NFU argues for balance in biofuels debate

Farming leader Peter Kendall has called for more balance and less bias in the debate over biofuels.

Speaking before the Sentry Farming Conference yesterday (5 February) the NFU president said that while biofuels were by no means a panacea for the world's renewable energy needs, they could and should have an important role to play.

"Biofuels have become the whipping boy of choice for the chattering classes and even for some within the farming community," said Kendall

"Never a week goes past without their being blamed for everything from destroying the environment to starvation in the developing world.

"Most of the criticism is exaggerated or just plain wrong. For example, 98 per cent of the palm oil production which is widely blamed for the destruction of the Malaysian rainforest and the orang-utans that live there is used for food and cosmetics, not biofuels.

"What is needed in this debate is a bit more balance and a bit less bias."

Kendall said that, as the leader of an organisation representing all types of farmers in a country where sustainability is at the very top of the political agenda, he could have no interest either in promoting a technology which was not environmentally sustainable.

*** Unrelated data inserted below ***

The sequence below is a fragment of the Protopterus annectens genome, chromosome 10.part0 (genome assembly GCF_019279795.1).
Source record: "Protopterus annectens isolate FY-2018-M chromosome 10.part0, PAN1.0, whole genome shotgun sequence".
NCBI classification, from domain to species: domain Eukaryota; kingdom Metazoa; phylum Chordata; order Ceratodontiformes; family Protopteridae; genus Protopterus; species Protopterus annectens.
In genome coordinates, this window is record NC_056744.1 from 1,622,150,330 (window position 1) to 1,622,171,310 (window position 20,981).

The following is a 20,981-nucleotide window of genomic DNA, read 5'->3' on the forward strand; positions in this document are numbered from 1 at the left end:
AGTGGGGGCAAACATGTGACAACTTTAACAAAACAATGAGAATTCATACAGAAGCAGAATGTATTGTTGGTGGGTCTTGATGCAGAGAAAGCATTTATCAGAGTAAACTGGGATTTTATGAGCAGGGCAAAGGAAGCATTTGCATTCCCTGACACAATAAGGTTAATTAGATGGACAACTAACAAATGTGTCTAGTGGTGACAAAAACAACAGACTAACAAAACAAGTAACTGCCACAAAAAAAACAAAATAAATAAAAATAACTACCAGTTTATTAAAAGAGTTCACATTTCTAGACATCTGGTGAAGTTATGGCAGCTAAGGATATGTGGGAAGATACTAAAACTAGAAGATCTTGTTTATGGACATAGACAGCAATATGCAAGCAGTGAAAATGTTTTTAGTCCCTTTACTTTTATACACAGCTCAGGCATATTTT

"We would be irresponsible, as a society and as a sector, if we do not ensure that biofuels fulfil their potential in the fight against climate change," he added.

"The characterisation of this debate as 'food versus fuel' is typical of the misrepresentation that has been at work. Every tonne of wheat grown for biofuels produces a third of a tonne of bioethanol and a third of a tonne of animal feed. Our crops are more than capable of producing food and fuel.

"Biofuels are no panacea, but then nor are they the spawn of the devil. As the only renewable alternative to oil in transport fuels, they have an important role to play now - subject of course to environmental safeguards on how they are produced.

"All the indications are that they could make an even more valuable contribution in the future, as the technology is refined to make even bigger savings in greenhouse gas emissions.

"But we will deny ourselves the opportunity of benefiting from future technologies if, as some are demanding, we opt out from developing the industry now."